Two of the J. Watumull Study in India scholarships went to Christopher de Venecia and Joshua Mandelstam. 

Christopher de Venecia is a Masters student at the Department of Urban and Regional Planning.  His research interests focus on environmental planning, communtiy-based economic development, and natural resource management.  His J. Watumull scholarship allows him to conduct research this summer and fall on waste-to energy power plants in Assam for his masters thesis. 

Joshua Mandelstam is Ph.D. Candidate in Philosophy. His J. Watumull scholarship allows him to examine Gandhi’s writings in the archives at the Sabarmati ashram and through this research, aim to get a deeper understanding of Gandhi’s action, context, and how by acting in accordance with a larger self, his interactions with others changed. This research will aid his PhD dissertation, the topic of which is how one’s conception of ‘self’ influences one’s moral attitudes and actions generally.


Topic: "We are all Sikhs": The Oak Creek shooting, and what it means for South Asians in the United States
Featured Author: Monisha Das Gupta

Sep 3, 2012 | 3 Comments

Monisha Das Gupta is the director of the Center for South Asian Studies, and associate professor of Ethnic Studies and Women’s Studies at the University of Hawai’i at Mānoa. She is the author of Unruly Immigrants: Rights, Activism, and Transnational South Asian Politics (Duke University press, 2006), and has written about the post-9/11 racial landscape, and its impact on South Asians.  The essay, “Of Hardship and Hostility” in Wounded City: The Social Impact of 9/11 edited by Nancy Foner (Russell Sage Foundation, 2005) documents the violence directed at South Asian and Middle Eastern yellow cab drivers in New York City.



Aug 27, 2012
Reece Jones’ Op-Ed in The New York Times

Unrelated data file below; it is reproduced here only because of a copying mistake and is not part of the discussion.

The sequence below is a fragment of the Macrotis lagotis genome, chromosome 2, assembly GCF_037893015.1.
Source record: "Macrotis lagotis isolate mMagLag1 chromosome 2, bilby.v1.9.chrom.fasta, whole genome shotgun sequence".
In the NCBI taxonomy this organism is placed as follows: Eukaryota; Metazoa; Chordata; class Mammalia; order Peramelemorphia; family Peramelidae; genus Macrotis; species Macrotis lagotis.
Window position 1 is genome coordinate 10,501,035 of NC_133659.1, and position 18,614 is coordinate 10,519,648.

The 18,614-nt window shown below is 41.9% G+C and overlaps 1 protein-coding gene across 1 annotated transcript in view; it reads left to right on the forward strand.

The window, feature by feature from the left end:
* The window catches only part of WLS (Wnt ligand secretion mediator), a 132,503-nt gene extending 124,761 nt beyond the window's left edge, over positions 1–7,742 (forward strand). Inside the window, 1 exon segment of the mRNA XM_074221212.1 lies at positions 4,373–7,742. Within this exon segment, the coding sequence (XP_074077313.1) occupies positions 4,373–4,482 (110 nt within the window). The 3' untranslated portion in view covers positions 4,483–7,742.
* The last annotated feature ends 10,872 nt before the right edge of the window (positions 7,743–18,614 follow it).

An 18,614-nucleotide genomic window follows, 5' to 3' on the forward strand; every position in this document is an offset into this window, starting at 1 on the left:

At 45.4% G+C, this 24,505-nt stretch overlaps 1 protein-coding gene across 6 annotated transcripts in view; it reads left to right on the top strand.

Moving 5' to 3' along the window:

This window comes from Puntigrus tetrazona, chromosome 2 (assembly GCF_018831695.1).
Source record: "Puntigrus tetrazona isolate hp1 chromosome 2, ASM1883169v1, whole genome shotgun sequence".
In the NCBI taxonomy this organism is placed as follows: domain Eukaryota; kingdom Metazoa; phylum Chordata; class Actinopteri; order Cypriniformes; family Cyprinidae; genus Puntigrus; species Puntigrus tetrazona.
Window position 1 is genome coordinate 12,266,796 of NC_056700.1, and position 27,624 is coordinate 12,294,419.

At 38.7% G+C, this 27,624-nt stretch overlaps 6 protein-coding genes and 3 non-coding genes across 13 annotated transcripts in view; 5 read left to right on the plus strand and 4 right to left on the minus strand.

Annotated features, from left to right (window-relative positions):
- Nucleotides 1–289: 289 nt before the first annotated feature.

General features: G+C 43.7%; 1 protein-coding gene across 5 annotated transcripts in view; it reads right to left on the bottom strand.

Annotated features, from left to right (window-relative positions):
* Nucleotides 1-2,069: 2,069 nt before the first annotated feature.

Please read Professor Jones’ Op-Ed published today in The New York Times titled “Something There Is That Doesn’t Love a Wall” Continue reading


Topic: Power Games: Why people in Tamil Nadu are protesting nuclear energy
Featured Author: S.P. Udayakumar

May 19, 2012 | Leave a comment

S.P. Udayakumar is a member of the People’s Movement Against Nuclear Energy and the National Alliance of Anti-Nuclear Movements.  He is one of the leaders of the non-violent protests against the Koodankulam nuclear power project in Tamil Nadu.  He got his doctoral degree from the Political Science Department at the University of Hawaiʻi at Mānoa in 1996.  He is the author of Presenting the Past: Anxious History and Ancient Future in Hindutva India (Praeger 2005) and Handcuffed to History: Narratives, Pathologies, and Violence in South Asia (Praeger 2001).  See “UH alum S.P. Udayakumar leads anti-nuclear movement in India.”



Apr 25, 2012
Announcing 2012 J. Watumull Scholarship for the Study of India

The Center for South Asian Studies at the University of Hawai`i at Manoa is pleased to announce the

J. Watumull Scholarship for the Study of India

The J. Watumull Scholarship for the Study of India will provide support for University of Hawai`i undergraduate or graduate  students who want to study in India. Scholarships of up to $5,000 each will be awarded to students who wish to learn about the culture and history of India and its people. The minimum length of study in India will be for two months. Students from across the UH System, at both the graduate and undergraduate level, are eligible to apply for support.

Application materials are attached or available for download at: http://www.hawaii.edu/csas/academics/scholarships/

Application Deadline: May 11, 2012


Apr 24, 2012
Study Hindi-Urdu at UH!

Why study South Asia?